So to bring this full-circle, here’s how clovers and social media go hand in hand. Let’s call it the Four-Leaf Clover of Social Media Success.
Keys to Social Media Success
If a strategy isn’t working, take a step back and scan the entire landscape
Sometimes the solution is right there for you to find. So if your blog posts aren’t being commented on, tweets aren’t being retweeted or your AdWords campaigns are yielding sufficient click-throughs, there may be some simple steps that you can take to fix the problem. The best way to get blog comments is to comment on other blogs. The best way to get retweeted is to tweet information worthy of being tweeted – and to retweet other tweets that you find valuable. The best way to increase your click-through rate on Google Ads is to make sure that your ads are clear, concise and compelling – and targeted to the audience you want to reach.
It’s not just about what you are doing
Getting so caught up in what I had done to cause my lawn to rebel led me to ignore what I should be doing now. Similarly, if you post a new entry on your blog and nobody views it or comments on it, there’s obviously was something wrong with it, right? Not so fast. Let’s assume that what you posted is concise, well-written and engaging. Then what? Well, if you aren’t getting your posts in front of your potential audience via channels like Twitter, Facebook, LinkedIn and RSS feeds, you are missing a tremendous opportunity. Additionally, get active and stay visible in your subject matter’s community, both online and in person.
Don’t be afraid to ask for help
Rather than try to solve the problem myself from scratch, I should have done some primary research first. Even if I hadn’t found an exact answer, I’d be armed with more knowledge to ask more informed questions. Then even if I had to tap into an expert for more info, I would get a lot more out of the discussion. The same goes for social media. You’ll get far more out of your exchanges if you are clear and concise with what you’re asking. Most experts are more than willing to help, but they also have a finite amount of time to dedicate to helping others–so make it easy to help them. And don’t forget that it’s a two-way street: you’ll get a lot more from others if you are seen doing the same.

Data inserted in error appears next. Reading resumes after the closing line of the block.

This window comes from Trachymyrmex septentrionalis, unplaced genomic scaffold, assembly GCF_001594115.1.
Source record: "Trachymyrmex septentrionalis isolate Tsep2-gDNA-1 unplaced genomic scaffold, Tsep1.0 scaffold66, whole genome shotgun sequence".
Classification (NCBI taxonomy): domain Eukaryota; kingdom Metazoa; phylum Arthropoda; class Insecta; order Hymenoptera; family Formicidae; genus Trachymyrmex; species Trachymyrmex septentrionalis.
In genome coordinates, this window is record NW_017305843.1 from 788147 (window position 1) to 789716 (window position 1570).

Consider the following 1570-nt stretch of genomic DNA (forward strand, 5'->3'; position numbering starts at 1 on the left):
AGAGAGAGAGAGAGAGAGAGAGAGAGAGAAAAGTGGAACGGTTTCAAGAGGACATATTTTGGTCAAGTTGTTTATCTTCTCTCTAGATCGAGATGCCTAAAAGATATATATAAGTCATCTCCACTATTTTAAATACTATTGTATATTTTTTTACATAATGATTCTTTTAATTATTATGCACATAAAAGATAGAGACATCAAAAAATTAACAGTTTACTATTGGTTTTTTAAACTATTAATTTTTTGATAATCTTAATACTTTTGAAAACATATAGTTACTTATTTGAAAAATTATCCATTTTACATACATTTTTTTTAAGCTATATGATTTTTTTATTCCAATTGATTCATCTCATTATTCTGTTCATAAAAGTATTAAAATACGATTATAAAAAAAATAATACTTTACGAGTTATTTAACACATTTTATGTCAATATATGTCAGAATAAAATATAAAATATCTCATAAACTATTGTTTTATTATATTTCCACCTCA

You get out what you put in
I wasn’t putting enough nitrogen/nutrients into my lawn and, in turn, my lawn was yielding clover. As it turns out, I was getting exactly out of my lawn what I was putting in: nothing. Social media is no different. It takes time, energy and a concerted effort and your return is tied directly and proportionately to your investment. If you take the time to nurture good relationships, cultivate good content and provide value in all of your interactions, your yield will be significantly greater than had you not.
For those just getting started or dabbling in social media, it can seem complex and confusing, but it’s really not nearly as difficult as you want to think it is. By being strategic, thoughtful, solution-minded and committed – the four leaves of the clover – I’m confident that you’ll find your four leaf clover.